In this edition:
- Governor Ige Vetoes HB 1850
- New Regulations Effective January 1, 2016
- Specific regulations for each County
- Funding and Membership Drive
- Governor Ige Vetoes HB 1850
This bill was put forward by AirBnB and the State of Hawaii Department of Tax in an attempt to crack down on tax cheats by allowing advertising platforms to collect and remit taxes directly to the State. As you know, one of the main criticisms of vacation rentals, whether true or not, is that we do not collect and remit taxes. The hotel industry uses that argument across the nation to support increased regulation of vacation rentals. RBOAA initially supported this bill in order to quiet that accusation, but right from the very beginning, we had concerns about the level of confidentiality the advertising platforms were allowed to afford their owner/advertisers. While we supported the bill, we asked for the veil of secrecy to be lifted. The legislators did not agree and so, in later rounds of hearings on this bill, RBOAA opposed the measure.
During the legislative process, the bill took on additional burdens – namely the requirement for advertising platforms to ensure owners complied with county zoning regulations. While RBOAA fully agrees that owners need to comply with County zoning, it is absurd to ask a third party for-profit organization to enforce the law. Not only have the counties been largely unwilling or unable to enforce their own laws, RBOAA has long opposed any non-governmental authority being put into a regulatory authority role – most notably, property managers and real estate agents.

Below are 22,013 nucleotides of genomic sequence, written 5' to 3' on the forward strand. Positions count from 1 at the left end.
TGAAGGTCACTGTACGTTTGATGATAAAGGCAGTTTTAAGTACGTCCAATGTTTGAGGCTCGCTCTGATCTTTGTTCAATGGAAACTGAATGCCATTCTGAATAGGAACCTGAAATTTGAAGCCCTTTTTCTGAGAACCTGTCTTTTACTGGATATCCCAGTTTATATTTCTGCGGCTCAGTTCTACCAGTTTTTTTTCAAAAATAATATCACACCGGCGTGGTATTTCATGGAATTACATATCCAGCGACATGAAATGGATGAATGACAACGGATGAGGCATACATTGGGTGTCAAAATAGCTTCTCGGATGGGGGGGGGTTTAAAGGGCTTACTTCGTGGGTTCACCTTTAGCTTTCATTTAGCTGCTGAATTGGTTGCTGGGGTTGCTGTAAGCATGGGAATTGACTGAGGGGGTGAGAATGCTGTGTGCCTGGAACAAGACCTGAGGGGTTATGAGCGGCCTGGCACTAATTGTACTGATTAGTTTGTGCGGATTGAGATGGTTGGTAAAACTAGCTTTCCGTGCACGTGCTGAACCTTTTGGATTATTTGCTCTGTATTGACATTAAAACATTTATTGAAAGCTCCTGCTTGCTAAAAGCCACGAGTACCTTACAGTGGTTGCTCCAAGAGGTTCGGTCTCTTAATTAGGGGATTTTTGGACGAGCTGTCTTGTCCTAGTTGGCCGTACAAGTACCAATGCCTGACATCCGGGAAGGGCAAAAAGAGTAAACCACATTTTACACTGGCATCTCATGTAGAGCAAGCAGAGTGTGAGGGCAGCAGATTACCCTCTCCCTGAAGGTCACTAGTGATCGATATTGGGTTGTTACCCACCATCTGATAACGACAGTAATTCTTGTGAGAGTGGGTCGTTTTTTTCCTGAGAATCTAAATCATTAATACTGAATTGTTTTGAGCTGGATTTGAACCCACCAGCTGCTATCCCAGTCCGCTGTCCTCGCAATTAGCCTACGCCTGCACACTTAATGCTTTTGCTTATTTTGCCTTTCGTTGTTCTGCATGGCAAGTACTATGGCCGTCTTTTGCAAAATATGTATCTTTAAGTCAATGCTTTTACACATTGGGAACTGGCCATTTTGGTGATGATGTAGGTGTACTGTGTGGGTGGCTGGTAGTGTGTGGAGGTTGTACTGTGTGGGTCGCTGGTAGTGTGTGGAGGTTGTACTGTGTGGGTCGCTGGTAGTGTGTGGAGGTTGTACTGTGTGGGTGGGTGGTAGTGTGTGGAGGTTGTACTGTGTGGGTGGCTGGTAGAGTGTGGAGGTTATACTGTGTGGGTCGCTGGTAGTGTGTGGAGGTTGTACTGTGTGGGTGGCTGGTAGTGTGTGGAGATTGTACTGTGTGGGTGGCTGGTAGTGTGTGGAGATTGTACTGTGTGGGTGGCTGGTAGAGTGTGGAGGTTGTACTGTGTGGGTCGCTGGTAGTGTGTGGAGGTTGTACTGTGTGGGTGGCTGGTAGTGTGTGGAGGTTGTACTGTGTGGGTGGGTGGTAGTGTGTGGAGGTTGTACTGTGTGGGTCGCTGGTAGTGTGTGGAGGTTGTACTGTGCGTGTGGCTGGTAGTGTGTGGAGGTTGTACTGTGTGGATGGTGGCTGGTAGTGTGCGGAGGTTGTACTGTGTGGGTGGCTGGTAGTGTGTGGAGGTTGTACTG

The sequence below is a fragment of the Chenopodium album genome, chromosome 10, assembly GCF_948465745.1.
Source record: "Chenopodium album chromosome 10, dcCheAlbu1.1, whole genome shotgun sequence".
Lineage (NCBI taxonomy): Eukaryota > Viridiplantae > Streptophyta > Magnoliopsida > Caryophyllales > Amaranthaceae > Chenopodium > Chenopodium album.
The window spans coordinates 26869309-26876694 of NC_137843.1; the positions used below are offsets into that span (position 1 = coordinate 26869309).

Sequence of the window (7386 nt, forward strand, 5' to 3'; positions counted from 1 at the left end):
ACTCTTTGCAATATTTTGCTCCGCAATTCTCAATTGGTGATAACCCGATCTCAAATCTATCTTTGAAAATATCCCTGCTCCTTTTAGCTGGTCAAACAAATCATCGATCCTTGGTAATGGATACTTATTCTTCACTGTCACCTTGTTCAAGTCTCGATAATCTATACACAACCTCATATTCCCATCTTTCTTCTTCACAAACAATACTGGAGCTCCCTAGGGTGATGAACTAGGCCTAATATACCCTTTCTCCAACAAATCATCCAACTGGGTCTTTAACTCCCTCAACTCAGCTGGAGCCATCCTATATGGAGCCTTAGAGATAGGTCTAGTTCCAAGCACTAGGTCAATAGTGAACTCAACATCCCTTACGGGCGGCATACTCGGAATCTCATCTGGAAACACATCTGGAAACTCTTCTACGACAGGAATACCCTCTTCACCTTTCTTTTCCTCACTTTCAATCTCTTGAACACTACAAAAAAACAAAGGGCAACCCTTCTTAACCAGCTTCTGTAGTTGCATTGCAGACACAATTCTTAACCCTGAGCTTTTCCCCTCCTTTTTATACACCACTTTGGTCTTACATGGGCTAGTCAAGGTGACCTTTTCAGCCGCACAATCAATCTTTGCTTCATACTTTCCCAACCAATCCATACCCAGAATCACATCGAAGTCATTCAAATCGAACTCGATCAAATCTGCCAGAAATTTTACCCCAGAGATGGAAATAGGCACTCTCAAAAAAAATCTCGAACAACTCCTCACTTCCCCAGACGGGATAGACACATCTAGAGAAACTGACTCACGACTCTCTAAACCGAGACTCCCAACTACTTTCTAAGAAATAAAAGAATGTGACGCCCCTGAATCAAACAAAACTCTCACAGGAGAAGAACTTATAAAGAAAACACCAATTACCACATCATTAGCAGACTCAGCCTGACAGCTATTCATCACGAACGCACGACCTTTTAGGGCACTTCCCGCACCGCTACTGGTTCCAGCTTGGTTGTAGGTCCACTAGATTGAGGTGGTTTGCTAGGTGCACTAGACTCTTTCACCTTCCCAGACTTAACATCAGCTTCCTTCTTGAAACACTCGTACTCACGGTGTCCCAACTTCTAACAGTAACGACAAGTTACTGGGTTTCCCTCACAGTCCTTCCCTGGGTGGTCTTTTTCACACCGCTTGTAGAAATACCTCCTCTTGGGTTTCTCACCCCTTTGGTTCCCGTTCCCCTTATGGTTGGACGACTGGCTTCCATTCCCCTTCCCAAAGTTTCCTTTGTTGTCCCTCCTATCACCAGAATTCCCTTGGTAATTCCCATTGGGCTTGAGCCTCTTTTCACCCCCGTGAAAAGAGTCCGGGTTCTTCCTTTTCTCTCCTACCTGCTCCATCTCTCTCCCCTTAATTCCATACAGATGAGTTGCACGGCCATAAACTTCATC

Ultimately, while the legislators did not heed RBOAA’s concerns, the Governor did, and this week, he announced he would veto the bill, saying that more work needed to be done to ensure county regulations were complied with, in addition to ensuring taxes were collected. He also stated that transient vacation rentals are the responsibility of the counties. This last statement is disturbing as the counties are generally very opposed to vacation rentals. For example, The City and County of Honolulu has not issued a vacation rental permit for almost 30 years and, for example, in Maui new rules require an owner of a property with a value of less than $1 million to have owned the property for 5 years before turning into a vacation rental.
Looking forward, we will need to address issues not only at the state level but also at each of the counties. This will make our work much harder in the coming years – much harder unfortunately as we don’t have experience or resources at those levels of government. One last note. This bill attracted lots of passionate correspondence, in the RBOAA email inbox, in the media and letters to the editor, in social media and in the testimony to the legislators. For many, this bill became a referendum on vacation rentals as a whole, with the argument being that we should not be allowed to rent out our properties to tourists at all. Various property owners (especially in high value neighborhoods), social welfare groups, unions and even some RBOAA members took this position. Some other RBOAA members opposed the bill because of a hate-on for AirBnB (even though no one ever explained the origin of that anger). While everyone is entitled to their opinion and has the right to express it, there were some pretty vile emails in the RBOAA inbox.
2. Act 204 Took Effect January 1, 2016. Make sure you are in compliance today.
The full details of Act 204 are available on our website. The key summary points are: